Background: In Indonesia, approximately 35.5% of children under five years old were stunted. Stunting is related to shorter adult stature, poor cognition and educational performance, low adult wages, lost productivity, and higher risk of nutrition-related chronic disease. The aim of this study was to identify parental socio-demographic risk factors of declined linear growth in children younger than 2 years old. Methods: This was a cohort-prospective study between August 2012 and May 2014 at three primary community health care centers (Puskesmas) in Jakarta, Indonesia, namely Puskesmas Jatinegara, Mampang, and Tebet. Subjects were healthy children under 2 years old, in which their weight and height were measured serially (at 6–11 weeks old and 18–24 months old). The length-for-age based on those data was used to determine stature status. The serial measurement was done to detect growth pattern. Parental socio-demographic data were obtained from questionnaires Results: From the total of 160 subjects, 14 (8.7%) showed declined growth pattern from normal to stunted and 10 (6.2%) to severely stunted. As many as 134 (83.8%) subjects showed consistent normal growth pattern. Only 2 (1.2%) showed improvement in the linear growth. Maternal education duration less than 9 years (RR=2.60, 95% CI=1.23– 5.46; p=0.02) showed statistically significant association with declined linear growth in children. Conclusion: Mother with education duration less than 9 years was the determining socio-demographic risk factor that contributed to the declined linear growth in children less than 2 years of age.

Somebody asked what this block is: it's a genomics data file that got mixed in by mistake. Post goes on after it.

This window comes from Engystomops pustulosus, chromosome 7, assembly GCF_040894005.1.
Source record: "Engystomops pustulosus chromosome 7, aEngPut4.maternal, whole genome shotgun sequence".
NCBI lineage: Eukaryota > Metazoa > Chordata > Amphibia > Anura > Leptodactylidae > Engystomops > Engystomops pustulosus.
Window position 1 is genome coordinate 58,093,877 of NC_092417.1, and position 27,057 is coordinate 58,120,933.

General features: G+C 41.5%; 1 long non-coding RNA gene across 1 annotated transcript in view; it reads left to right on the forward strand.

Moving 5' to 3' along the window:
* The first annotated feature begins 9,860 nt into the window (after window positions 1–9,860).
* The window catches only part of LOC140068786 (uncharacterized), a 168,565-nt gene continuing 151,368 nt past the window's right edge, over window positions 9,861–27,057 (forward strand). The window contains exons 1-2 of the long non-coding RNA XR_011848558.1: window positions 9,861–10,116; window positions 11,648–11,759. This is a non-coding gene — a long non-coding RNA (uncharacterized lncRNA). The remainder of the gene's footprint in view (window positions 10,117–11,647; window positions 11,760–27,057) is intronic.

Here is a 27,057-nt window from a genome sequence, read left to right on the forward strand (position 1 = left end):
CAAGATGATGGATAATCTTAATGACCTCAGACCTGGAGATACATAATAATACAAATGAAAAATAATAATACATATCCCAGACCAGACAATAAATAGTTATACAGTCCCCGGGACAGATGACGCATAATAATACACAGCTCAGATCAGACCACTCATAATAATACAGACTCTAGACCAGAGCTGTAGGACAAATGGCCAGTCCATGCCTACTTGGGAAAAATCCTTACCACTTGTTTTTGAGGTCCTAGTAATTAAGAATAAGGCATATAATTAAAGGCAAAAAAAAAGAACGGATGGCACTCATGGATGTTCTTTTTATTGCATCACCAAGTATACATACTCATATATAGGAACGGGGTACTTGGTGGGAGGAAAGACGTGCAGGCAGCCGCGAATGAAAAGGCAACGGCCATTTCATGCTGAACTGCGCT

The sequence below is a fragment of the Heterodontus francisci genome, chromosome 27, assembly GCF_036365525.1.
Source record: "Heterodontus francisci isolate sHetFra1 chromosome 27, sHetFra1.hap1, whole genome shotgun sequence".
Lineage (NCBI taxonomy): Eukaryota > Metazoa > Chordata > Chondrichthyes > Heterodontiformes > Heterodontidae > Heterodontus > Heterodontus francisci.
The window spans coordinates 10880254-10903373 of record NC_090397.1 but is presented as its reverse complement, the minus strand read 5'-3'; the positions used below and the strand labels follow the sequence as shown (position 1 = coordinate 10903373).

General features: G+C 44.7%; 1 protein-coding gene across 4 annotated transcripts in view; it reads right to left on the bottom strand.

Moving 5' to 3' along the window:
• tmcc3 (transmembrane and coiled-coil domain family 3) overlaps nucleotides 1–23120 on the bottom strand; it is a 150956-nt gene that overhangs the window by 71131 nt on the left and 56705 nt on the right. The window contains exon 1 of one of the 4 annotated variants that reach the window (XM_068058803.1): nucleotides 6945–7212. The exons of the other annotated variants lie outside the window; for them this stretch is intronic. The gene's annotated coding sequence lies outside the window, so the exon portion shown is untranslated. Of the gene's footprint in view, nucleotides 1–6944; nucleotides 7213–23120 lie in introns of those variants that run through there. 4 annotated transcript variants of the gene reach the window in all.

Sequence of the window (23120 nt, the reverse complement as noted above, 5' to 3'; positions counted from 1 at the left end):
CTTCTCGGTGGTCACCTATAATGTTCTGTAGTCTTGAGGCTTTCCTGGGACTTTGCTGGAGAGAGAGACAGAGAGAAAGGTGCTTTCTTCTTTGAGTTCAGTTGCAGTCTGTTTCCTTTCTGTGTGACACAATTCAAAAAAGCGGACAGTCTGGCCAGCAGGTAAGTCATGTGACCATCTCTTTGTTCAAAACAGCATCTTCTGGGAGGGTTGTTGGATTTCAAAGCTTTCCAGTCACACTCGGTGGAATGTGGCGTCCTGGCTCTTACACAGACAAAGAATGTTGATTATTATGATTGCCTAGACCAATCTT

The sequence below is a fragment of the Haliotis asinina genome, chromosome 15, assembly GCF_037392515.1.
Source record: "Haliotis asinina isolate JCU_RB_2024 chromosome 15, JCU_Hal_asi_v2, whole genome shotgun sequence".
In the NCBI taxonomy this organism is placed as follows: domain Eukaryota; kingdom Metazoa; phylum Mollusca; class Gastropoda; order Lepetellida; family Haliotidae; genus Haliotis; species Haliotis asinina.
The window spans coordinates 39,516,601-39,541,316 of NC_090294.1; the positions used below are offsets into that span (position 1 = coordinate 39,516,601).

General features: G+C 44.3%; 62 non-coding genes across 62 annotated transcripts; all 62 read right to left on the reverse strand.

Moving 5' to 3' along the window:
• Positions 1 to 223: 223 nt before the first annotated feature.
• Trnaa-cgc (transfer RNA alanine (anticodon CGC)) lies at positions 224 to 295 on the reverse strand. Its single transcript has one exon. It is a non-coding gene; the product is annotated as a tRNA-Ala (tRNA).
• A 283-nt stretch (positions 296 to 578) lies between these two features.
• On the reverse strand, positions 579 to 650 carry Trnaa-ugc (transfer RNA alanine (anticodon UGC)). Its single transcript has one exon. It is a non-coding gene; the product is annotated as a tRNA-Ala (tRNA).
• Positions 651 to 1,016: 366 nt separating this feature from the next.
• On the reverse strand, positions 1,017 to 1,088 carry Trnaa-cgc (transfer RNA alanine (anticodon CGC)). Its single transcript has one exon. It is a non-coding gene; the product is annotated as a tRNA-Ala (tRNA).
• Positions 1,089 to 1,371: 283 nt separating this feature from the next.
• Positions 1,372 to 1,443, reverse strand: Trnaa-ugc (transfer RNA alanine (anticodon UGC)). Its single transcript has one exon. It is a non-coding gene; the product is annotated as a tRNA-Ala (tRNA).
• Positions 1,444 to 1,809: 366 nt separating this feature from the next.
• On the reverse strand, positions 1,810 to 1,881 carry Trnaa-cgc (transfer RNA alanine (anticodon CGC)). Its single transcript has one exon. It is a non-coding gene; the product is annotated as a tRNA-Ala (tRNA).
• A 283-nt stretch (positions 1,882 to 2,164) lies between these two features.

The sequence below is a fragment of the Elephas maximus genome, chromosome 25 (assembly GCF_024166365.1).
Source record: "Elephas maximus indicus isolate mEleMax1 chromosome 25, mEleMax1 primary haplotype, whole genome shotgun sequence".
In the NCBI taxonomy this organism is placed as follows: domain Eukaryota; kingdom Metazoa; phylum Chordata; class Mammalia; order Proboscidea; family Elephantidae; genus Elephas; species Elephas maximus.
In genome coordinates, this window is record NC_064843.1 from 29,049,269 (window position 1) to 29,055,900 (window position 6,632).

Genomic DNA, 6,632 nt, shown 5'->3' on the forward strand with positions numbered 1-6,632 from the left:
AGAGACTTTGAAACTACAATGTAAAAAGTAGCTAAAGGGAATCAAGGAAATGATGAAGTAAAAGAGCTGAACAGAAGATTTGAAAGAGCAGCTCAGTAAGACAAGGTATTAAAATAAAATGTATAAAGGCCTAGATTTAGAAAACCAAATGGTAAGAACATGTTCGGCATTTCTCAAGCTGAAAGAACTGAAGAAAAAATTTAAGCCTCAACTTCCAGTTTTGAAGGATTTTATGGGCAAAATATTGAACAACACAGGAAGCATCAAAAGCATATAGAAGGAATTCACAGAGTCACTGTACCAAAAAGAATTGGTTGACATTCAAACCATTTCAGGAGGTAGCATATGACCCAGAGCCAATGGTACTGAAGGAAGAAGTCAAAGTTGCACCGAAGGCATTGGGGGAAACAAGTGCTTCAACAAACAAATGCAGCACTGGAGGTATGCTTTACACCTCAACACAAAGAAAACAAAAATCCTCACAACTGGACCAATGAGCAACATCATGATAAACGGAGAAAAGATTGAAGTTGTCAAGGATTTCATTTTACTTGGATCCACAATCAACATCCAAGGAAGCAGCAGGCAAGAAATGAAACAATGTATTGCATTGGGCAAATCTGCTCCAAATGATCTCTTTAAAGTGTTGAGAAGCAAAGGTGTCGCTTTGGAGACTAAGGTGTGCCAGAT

- Maternal education
- Risk factor